Peace Corps Guinea Celebrates International Girls' Day
Guinean girls: a symbol of courage and resilience
As volunteers, our lives are closely intertwined with girls in our communities. Whether it’s teaching them in the classroom, creating safe spaces in girls’ clubs, coaching a girls’ sports team, sharing information about women’s health, or preparing a meal together, it’s safe to say that Guinean girls play an integral role in the life of each volunteer. A common topic brought up in conversation among PCVs is the amazement at how strong and competent girls in our communities are. School-aged girls manage to take care of nearly every household need, the needs of family members, and attend school—day in and day out.
The Peace Corps volunteer's role
Women and girls serve as the glue that holds communities and families together. Yet, girls in Guinea and around the world are underserved in the education system and often lack the autonomy to make important life decisions. Factors such as poverty, forced and child marriage, strict gender role expectations, and the lack of understanding about the importance of girls' education contribute to high drop-out rates of girls from school. In fact, of the 70% of primary school-aged girls who attend school, only 22% graduate. Of these 22%, 29% continue onto middle school with only 9% graduating. 16% of this 9% continue on to high school, and 25% graduate (Source: Secretariat Technique du Comité Genre et Équité). Much of the work that PCVs in Guinea are involved with is focused on increasing these numbers and equipping young girls to be strong advocates for themselves. Although many girls in our communities face barriers to achieving a brighter future, volunteers have the privilege of witnessing their courage on a daily basis and walking alongside them in their journey to rise above these challenges.
Charting the way forward together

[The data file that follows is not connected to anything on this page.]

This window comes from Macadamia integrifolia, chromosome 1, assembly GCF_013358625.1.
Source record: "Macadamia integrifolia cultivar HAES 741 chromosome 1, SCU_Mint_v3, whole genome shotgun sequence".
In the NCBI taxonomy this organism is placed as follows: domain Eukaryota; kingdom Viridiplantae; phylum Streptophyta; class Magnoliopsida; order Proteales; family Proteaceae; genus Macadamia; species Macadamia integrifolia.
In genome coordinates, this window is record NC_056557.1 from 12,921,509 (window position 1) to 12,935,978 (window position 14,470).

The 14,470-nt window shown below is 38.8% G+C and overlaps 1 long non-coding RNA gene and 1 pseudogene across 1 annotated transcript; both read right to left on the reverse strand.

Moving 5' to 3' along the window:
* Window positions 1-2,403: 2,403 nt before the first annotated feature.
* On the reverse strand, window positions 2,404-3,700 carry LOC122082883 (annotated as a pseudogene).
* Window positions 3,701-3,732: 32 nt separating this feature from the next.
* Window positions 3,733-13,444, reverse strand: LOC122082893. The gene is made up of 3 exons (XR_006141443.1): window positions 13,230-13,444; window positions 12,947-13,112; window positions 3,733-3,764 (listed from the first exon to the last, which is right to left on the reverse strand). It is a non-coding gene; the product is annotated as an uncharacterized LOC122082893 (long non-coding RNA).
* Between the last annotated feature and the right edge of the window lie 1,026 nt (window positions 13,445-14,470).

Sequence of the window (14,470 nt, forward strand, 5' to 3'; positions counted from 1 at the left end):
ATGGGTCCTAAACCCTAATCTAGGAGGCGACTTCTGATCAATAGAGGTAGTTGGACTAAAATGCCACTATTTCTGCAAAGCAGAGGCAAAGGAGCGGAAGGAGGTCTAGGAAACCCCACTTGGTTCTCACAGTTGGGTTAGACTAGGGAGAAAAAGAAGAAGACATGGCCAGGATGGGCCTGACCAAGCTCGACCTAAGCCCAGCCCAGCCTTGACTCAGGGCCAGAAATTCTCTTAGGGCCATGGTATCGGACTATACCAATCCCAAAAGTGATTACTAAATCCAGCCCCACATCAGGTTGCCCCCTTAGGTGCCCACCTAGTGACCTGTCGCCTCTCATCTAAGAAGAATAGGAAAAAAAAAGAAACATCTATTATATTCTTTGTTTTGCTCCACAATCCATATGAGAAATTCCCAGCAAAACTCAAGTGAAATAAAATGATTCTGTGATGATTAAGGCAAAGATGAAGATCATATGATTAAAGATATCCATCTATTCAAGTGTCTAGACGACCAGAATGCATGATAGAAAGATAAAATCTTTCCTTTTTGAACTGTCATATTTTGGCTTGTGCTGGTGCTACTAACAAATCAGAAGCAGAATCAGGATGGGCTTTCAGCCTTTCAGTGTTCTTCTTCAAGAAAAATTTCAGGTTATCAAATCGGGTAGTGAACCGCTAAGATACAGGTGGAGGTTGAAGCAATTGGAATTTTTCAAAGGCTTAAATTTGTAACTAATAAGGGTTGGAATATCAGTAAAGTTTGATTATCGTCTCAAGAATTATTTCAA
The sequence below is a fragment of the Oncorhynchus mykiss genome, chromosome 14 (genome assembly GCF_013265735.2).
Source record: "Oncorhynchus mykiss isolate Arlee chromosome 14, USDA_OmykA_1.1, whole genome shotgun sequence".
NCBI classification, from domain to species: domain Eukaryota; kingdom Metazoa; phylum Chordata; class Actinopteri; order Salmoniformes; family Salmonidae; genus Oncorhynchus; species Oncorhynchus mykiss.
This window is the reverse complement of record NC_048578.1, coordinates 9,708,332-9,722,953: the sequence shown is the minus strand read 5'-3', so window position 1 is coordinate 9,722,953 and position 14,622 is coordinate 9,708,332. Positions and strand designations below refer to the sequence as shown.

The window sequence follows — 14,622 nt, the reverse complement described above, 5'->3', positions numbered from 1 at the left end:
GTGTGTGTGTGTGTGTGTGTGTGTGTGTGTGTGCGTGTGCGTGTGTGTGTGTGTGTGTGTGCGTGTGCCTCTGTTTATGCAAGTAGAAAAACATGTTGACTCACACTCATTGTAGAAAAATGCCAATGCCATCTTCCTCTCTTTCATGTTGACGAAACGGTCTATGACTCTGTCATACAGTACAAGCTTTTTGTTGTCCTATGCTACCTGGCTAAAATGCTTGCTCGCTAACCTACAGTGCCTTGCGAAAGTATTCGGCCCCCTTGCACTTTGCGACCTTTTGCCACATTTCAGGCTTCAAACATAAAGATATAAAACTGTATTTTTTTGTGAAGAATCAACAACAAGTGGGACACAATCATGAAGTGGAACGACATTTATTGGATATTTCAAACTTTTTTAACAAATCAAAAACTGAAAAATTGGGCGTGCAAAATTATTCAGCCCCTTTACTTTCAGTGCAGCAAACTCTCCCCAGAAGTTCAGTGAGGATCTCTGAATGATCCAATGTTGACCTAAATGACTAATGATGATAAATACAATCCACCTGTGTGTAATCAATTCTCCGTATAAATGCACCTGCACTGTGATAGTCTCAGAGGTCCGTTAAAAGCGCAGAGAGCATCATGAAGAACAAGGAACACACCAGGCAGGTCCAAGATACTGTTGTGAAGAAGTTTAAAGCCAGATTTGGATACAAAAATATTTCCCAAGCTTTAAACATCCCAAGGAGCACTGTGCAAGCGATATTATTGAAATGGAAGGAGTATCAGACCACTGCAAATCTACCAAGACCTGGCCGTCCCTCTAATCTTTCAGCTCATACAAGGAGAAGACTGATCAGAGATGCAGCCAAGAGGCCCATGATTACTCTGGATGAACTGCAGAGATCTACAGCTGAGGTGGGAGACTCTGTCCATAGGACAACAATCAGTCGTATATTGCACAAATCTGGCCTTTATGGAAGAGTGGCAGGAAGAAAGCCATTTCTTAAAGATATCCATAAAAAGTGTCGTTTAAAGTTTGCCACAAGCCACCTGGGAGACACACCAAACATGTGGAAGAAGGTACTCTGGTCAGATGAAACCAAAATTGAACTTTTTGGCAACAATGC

During the week leading up to International Girls’ Day, volunteers celebrated by sharing stories and experiences of girls from their communities on social media platforms. The goal was to focus these stories on their identities as girls—what do they love most about being a girl? What does education mean to them? What are their future goals? Girls in Guinea usually work behind the scenes, and their opinions and stories are often overpowered by the cultural and social contexts in which they live. The primary objective of this initiative was to celebrate and honor the individual experiences of each girl in a tangible way by creating a platform for their voices to be heard. Additionally, sharing and listening to their stories allowed us volunteers to enrich our understanding of the complexities behind gender equity and girls' education in Guinea. As much as volunteers and girls in our communities enjoyed telling their stories publicly, this was just the start to a much longer, more important process. As we move forward, volunteers continue to deepen conversations with key stakeholders, while fostering strong, healthy relationships with girls in their communities. International Girls' Day served as a reminder for volunteers to continue investing in the holistic wellbeing of girls and appreciating the unique opportunity we have of living among such inspiring, powerful individuals. To read all the stories posted from PCV's in Guinea and other countries, you can find them by searching for the hashtag #GirlDayPeaceCorps on Facebook